My cartoon for this week is included in an LGBT cartoonist round-up over at Fusion -- you can check it and seven others out now, or wait for me to post it tomorrow.
Looking at the other cartoonists' submissions, I wish that I had found something more personal to say. I can blame a combination of a hectic schedule and some unpleasant prepping for a medical procedure (it turns out I'm healthy); but the fact is, I've been drawing about marriage equality for so long, I don't know how much more I could possibly find to say about it.
I've drawn so many cartoons about it, in fact, that I wasn't able to winnow them down to fit in a single blog entry.
I wasn't drawing cartoons in 1972 when Baker v. Nelson came before the Minnesota Supreme Court; but in 1996, I was drawing cartoons for InStep, one of two LGBT newspapers in Milwaukee, when a circuit court judge in Hawai'i ruled that state's ban on same-sex marriage was unconstitutional.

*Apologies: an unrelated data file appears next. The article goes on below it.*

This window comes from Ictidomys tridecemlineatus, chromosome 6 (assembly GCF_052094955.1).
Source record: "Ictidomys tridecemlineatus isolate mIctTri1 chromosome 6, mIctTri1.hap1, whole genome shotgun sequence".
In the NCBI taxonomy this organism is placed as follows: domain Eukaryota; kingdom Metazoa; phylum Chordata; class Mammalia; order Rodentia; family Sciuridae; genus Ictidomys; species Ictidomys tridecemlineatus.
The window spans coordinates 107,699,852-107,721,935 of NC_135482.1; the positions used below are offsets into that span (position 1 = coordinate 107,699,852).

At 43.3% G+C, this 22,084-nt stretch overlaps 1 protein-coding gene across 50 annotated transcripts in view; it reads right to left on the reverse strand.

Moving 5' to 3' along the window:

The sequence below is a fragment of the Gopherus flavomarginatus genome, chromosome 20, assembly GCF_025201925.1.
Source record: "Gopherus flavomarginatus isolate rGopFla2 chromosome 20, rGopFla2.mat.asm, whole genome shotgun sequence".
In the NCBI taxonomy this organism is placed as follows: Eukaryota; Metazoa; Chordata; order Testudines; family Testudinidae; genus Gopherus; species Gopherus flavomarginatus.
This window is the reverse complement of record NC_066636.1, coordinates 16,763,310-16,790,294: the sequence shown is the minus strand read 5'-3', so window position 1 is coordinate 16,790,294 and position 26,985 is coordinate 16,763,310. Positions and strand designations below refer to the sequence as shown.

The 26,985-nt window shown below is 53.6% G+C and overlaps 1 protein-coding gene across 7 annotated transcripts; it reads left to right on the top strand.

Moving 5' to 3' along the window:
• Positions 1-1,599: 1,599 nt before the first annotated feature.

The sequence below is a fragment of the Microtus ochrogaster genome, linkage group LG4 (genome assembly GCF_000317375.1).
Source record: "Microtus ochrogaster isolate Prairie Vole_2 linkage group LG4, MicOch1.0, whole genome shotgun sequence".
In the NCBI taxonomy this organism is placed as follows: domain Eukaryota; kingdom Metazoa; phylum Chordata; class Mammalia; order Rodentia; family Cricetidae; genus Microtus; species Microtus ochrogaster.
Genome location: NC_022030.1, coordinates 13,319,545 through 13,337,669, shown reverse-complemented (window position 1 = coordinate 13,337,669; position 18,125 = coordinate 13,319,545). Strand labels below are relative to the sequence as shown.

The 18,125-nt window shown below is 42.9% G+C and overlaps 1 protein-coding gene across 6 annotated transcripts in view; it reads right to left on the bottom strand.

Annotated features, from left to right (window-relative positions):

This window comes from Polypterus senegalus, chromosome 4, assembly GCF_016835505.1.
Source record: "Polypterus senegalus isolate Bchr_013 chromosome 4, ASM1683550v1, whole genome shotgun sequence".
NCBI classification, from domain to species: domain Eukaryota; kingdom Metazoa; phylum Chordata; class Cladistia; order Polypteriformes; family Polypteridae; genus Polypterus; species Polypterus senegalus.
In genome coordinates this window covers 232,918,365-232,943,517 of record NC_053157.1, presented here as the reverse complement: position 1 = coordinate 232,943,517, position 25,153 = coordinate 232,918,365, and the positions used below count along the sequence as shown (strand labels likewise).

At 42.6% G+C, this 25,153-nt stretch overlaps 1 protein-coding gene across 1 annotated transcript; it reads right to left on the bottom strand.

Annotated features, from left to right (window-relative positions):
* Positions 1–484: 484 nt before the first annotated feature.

Judge Kevin S.C. Chang's ruling in Baehr. v. Miike would be overturned by Hawai'i voters, but not before giving LGBT marriage advocates hope, and antigay activists a fund-raising and vote-getting bonanza. Legislators in Hawai'i and just about every other state, as well as the U.S. Congress, rushed to define "marriage" as a special rite that could only be entered into by one man and one woman.
Very well, replied some LGBT activists and liberal allies. If we can't get "married," how about if we call it something else?
Fine. We're in a "committed relationship." We've even had a "commitment ceremony." But what do I call you? My "committee"?
Another term to come down the pike was "domestic partnership"; one could at least refer to the other as "partner." Like dancers, law firms, and bridge players have.
As if there weren't already enough euphemisms for "marriage lite," I had to offer one of my own:
We'll continue this retrospective on marriage equality on Stepback Saturday, starting with "Evolution of the Democrats."